Liverpool '86 1, Everton '86 0
May 2 2006
Dominic King, Liverpool Echo
THE younger members of the audience will have wondered what all the fuss was about as they watched a bunch of middle-aged men shuffle around the hallowed turf.
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Yet while the pace of the game was much more Sunday League than Premier League, Anfield wallowed in nostalgia yesterday as some of the greatest footballers to have plied their trade on Merseyside restaged the 1986 FA Cup Final.
Hairlines may have receded and waistlines expanded, yet that did not stop Liverpool and Everton legends treating a crowd of 32,947 to an exhibition and, most importantly, helping raise a huge amount of money for The Marina Dalglish Appeal.
For spectators of a certain vintage, however, this was a glorious stroll down memory lane, a chance to watch those fearsome competitors, Steve McMahon and Peter Reid, snap away at each other and Ian Rush pit his wits against the wily old Dave Watson. Others will have marvelled at the opportunity to see artists such as Trevor Steven, John Barnes, Adrian Heath and Jan Molby show their mastery of a football, not to mention 'King' Kenny Dalglish's final appearance in a Liverpool shirt.
In the end, the outcome was the same as it was at Wembley two decades ago.
The Red half of the city came out on top thanks to John Durnin's late intervention but, for once, the final score of this squabble was immaterial.
A victory over the neighbours is always sweet and there was a familiar glint in Dalglish's eye as he reflected on the game afterwards. But of greater satisfaction was the staggering turnout from supporters, and he was quick to express his gratitude.
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"It was a great day, a great occasion for a great cause and great to pay tribute to an Everton legend and the wife of a Liverpool legend," said Dalglish, referring to the minute's applause before kickoff for the late Brian Labone and Denise McAllister.
"Nothing was too much of a problem for anyone who you asked for help. Look at Gary Lineker. It speaks volumes for him that he came up just to kick the match off. Steve McMahon only arrived back in England in the morning and was desperate to play.
"Hopefully, it is going to be a facility that the people of Liverpool will be proud of. Marina came up with the idea and I know she's got a few more in mind, but I just hope that they don't include me having to run around on a football pitch any more!"
Sat alongside him, Howard Kendall - back in charge of Everton's affairs for one day only - suggested his old players would share those sentiments, judged by the moaning and wailing from the visiting dressing room.
"It was superb," said Kendall. "There was good banter before the game in the dressing room, at half-time and at the end. There will be a few walking wounded, though. The doctors will be busy with all the strains, twists and pulls!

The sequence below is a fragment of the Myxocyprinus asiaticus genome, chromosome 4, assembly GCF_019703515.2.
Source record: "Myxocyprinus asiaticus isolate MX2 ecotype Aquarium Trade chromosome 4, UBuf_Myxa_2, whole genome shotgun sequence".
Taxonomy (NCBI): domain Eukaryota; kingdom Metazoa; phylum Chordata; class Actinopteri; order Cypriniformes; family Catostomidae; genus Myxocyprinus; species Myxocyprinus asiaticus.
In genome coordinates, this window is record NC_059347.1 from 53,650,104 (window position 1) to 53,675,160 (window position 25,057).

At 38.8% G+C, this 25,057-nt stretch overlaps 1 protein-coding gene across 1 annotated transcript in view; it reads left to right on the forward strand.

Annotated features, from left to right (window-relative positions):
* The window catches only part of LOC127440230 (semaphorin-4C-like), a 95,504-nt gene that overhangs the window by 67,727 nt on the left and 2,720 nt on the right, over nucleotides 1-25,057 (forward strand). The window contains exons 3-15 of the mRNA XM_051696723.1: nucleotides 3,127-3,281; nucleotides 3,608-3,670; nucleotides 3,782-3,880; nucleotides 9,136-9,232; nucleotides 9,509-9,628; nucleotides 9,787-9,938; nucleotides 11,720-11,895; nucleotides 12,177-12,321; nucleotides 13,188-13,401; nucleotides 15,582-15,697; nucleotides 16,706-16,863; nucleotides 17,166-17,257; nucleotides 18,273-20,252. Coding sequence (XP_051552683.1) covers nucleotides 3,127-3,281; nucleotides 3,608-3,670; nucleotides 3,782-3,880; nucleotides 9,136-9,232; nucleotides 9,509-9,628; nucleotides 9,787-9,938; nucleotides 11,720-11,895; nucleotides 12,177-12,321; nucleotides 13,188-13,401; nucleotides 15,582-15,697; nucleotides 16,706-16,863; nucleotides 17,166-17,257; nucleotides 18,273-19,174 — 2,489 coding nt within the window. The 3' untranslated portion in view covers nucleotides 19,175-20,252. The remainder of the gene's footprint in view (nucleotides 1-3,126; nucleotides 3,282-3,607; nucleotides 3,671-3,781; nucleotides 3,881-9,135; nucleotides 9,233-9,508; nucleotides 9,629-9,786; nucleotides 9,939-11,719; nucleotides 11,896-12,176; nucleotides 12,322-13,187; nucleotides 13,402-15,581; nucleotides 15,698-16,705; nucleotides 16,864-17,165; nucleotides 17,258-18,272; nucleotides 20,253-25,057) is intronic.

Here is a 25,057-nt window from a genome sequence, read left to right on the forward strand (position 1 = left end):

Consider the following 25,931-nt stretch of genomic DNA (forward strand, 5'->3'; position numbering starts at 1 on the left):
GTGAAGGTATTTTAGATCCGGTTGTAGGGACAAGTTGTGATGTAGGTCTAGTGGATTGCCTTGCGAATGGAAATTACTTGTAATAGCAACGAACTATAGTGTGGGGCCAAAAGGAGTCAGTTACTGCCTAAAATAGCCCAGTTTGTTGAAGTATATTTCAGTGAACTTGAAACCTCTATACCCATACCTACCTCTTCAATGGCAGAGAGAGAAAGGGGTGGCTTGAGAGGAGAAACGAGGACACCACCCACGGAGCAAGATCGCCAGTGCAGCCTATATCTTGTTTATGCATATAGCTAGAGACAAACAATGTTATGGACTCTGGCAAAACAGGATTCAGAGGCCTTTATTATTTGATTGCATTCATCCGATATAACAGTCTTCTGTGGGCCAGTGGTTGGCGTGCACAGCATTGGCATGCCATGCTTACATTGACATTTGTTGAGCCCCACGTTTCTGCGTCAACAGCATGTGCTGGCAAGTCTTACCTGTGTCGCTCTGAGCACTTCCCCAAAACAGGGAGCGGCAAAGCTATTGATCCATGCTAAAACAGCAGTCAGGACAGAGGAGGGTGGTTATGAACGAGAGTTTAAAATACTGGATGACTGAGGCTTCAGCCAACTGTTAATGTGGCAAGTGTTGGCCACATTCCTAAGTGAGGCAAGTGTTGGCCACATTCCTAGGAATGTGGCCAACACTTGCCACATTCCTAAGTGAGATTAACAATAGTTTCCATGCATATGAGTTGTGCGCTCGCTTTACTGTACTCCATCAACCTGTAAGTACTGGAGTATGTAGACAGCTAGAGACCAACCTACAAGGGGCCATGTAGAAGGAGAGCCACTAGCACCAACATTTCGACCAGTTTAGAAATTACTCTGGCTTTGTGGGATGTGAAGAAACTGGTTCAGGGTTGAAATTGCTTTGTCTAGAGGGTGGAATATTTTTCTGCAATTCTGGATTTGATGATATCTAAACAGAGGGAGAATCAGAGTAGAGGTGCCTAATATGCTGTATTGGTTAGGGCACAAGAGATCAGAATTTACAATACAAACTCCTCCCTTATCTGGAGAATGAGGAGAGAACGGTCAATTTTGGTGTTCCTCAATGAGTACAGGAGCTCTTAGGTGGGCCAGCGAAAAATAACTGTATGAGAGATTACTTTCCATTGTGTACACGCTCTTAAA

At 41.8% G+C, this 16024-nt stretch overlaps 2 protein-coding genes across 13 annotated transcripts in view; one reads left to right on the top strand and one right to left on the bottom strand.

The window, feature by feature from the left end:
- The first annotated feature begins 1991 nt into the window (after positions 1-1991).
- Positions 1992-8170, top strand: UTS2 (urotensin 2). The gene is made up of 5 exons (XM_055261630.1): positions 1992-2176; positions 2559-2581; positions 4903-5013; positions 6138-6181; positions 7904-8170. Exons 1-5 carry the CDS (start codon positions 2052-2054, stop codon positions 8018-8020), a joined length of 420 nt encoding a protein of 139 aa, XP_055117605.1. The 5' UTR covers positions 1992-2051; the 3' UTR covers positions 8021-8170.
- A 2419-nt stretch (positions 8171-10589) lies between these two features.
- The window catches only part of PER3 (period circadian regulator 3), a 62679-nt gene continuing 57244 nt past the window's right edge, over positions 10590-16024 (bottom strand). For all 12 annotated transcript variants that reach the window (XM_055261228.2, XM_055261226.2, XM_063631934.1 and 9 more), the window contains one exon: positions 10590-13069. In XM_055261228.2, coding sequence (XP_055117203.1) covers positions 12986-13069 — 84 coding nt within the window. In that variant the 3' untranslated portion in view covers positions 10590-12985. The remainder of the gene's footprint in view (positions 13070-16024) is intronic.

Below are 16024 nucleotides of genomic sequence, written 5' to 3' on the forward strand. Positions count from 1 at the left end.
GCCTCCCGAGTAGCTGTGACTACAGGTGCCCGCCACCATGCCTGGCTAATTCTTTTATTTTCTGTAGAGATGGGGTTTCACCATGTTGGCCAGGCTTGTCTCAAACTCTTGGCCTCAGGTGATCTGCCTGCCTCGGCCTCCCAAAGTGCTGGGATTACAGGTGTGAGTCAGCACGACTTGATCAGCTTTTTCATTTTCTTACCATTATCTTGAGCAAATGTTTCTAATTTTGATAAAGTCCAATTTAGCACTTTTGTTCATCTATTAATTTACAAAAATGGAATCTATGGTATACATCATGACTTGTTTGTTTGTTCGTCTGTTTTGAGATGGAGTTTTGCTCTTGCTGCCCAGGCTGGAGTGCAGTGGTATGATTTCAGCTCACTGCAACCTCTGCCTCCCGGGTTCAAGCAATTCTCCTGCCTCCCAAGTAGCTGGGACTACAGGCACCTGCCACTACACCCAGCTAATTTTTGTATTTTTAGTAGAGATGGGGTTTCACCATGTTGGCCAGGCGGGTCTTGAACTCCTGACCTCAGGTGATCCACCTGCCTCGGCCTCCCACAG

"But you can never stop quality players pbutting a ball and Liverpool started to get on top when we were tiring. We did not have as many substitutions because of injuries to a couple of players and that made the difference."
Given the greater playing resources they had available, it was not a surprise to see Liverpool win but, as is so often the case with derby matches, things did not quite go according to plan. Those expecting to see an avalanche of goals were wide of the mark.
Just as it was when these two tribes went to war in the 1980s as the country's finest teams, the early stages were tight with mid-field and defences dominating. Father Time has caught up with many but these men remain fiercely competitive.
Injuries and unavailability meant Kendall made six changes to the side that started at Wembley, while Liverpool's sole absentee from that day was Craig Johnston. McMahon - an unused substitute when the Reds sealed The Double - took over..
Liverpool looked the side most likely to score during a first 45 minutes where the tempo only briefly raised above a crawl. Watson's blushes were spared when he headed a Molby cross against his post, while Rush and Ronnie Whelan also went close.
It was a similar story after the break when, happily, there was more of an edge about the match.
"A lot of the lads have played football for 20 years and you just don't like losing," said Watson, a man who took defeat as a personal affront, afterwards.
This, however, was one he had to take on the chin. Dalglish's introduction lifted the crowd. He was involved in everything good the Reds created. Bobby Mimms did well to deny him a fairytale goal on 62 minutes.
When Alan Kennedy crashed a left-foot volley wide, few would have complained had honours ended, even but Durnin - thanks to a generous decision from a linesman - nicked it for Liverpool in the final minute, turning in a Ray Houghton cross.
"I think there was a slight suspicion of offside," smirked Durnin, mindful of Reid and Watson sitting either side of him - their responses could not be printed!
"We would have been happy had it finished 0-0 but the real winners were the crowd. No disrespect, but you wouldn't get that anywhere else in the country. It was a fantastic event to be involved in."
Sentiments with which nobody would disagree.
LIVERPOOL (4-4-2): Grobbelaar (Bolder 62); Nicol, Hansen (Barnes 33, Kennedy 73), Lawrenson (Gillespie 53), Beglin (Ablett 25); McDonald, Molby (Durnin 82), Whelan (Wark 53), McMahon (Houghton 60); Dalglish (Durnin 1, Dalglish 46), Rush.
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EVERTON (4-4-2): Mimms; Harper, Watson, Ratcliffe (Atkins 63), Pointon; Steven (Irvine 39), Reid (Horne 46), Bracewell, Snodin (Bailey 80); Sharp (Wilkinson 46), Heath.
GOAL: Durnin (89)